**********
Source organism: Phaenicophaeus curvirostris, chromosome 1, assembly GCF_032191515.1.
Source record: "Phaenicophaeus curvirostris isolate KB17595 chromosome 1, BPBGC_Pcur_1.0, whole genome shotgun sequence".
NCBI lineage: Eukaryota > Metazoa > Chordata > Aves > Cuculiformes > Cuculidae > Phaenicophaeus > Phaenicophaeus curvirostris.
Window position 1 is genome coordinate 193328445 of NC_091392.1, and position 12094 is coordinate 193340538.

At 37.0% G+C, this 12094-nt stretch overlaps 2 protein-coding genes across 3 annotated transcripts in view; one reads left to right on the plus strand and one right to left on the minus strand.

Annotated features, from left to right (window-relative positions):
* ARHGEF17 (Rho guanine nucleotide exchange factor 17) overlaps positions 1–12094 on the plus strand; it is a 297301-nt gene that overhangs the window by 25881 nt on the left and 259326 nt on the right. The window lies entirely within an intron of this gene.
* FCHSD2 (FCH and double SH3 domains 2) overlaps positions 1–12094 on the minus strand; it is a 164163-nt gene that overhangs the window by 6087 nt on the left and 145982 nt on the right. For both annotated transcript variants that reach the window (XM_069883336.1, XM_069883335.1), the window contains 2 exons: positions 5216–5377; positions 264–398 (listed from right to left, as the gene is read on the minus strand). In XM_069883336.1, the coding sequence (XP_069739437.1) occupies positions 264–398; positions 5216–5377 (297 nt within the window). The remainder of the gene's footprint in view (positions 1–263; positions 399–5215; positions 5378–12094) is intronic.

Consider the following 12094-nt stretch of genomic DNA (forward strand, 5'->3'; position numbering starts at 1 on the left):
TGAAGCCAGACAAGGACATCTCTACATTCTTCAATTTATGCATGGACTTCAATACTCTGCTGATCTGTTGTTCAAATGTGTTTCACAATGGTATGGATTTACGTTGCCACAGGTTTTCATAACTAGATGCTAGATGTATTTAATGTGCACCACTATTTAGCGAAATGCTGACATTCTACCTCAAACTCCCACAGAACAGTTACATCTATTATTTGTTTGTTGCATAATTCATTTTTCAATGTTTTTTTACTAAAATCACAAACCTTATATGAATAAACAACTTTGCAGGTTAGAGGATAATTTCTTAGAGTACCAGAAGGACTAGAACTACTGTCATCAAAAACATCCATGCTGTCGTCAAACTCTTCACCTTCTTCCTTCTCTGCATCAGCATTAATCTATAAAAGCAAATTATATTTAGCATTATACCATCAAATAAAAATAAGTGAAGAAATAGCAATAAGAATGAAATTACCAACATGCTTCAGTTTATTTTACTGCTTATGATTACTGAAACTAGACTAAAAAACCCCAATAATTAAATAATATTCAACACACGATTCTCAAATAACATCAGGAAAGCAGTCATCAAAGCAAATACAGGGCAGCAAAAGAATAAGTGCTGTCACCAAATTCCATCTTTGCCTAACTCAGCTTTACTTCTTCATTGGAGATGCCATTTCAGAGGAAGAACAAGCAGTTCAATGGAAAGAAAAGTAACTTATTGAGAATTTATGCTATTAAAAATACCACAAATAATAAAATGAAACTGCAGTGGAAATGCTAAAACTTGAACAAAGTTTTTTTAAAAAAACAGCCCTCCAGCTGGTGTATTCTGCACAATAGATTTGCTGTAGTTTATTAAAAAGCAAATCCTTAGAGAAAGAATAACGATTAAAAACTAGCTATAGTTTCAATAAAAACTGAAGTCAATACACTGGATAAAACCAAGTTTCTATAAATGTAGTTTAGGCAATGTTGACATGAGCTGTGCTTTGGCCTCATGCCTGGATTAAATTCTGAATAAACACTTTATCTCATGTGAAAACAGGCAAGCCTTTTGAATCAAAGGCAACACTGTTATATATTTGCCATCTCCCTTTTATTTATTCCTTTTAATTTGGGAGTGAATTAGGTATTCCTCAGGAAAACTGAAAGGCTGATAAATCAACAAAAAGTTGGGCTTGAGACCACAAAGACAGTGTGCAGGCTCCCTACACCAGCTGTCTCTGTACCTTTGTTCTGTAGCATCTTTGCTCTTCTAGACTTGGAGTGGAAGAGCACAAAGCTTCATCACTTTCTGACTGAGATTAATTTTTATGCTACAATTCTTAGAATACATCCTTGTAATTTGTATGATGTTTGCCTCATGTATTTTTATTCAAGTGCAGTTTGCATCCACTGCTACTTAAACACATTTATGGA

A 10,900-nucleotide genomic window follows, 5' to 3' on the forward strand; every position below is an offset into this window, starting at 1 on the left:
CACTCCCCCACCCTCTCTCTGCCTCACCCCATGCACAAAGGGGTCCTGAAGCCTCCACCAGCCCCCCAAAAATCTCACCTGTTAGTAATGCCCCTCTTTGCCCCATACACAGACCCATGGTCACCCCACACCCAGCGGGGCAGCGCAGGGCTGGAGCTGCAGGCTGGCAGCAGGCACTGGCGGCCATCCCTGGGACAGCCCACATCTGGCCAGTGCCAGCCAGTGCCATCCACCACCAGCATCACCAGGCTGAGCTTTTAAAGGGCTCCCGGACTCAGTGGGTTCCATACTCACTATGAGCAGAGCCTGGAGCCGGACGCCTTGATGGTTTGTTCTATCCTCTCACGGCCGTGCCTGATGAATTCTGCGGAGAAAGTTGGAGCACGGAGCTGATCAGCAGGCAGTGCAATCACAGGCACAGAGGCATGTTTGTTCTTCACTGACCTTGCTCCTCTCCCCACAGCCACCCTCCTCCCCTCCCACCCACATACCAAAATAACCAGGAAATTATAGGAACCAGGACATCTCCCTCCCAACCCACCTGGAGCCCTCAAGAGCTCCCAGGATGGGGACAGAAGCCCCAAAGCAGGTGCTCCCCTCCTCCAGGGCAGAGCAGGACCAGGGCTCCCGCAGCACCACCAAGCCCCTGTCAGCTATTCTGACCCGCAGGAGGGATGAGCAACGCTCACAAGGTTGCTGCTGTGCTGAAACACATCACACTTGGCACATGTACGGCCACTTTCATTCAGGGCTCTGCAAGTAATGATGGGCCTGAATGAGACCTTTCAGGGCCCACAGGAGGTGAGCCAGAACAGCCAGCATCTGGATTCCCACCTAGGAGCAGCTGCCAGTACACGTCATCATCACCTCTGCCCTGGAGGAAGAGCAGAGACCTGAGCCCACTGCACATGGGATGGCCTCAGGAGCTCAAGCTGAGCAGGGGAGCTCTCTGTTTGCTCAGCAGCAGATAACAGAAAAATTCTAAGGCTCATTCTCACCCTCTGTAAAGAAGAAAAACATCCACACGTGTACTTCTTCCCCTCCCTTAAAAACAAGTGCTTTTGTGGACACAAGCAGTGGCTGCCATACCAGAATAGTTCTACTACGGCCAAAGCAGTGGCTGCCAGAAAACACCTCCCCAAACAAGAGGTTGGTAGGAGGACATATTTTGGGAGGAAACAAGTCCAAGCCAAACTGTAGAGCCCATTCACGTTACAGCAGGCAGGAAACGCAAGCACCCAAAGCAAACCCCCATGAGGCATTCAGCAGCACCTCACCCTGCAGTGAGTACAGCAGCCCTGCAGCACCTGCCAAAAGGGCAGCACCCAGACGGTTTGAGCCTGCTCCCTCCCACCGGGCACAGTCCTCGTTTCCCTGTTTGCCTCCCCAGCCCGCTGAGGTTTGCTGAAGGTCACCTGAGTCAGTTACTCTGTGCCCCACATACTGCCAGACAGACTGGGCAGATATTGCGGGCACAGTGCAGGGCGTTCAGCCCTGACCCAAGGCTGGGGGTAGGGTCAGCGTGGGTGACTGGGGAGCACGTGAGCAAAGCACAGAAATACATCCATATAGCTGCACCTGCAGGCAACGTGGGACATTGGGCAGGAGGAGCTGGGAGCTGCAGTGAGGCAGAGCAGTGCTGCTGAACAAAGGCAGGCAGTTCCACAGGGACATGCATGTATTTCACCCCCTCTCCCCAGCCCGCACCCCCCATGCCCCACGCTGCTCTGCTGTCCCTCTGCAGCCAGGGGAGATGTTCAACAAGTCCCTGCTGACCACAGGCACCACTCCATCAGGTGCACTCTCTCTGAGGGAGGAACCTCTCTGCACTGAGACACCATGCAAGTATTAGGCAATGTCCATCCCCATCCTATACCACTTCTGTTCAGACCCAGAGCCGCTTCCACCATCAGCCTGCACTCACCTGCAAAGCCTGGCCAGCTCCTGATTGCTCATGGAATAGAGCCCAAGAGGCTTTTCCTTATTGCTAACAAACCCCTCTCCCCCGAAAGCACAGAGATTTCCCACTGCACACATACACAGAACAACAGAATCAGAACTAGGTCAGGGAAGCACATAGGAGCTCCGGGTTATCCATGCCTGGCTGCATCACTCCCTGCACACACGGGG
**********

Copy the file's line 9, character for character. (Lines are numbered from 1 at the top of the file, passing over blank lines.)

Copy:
Consider the following 12094-nt stretch of genomic DNA (forward strand, 5'->3'; position numbering starts at 1 on the left):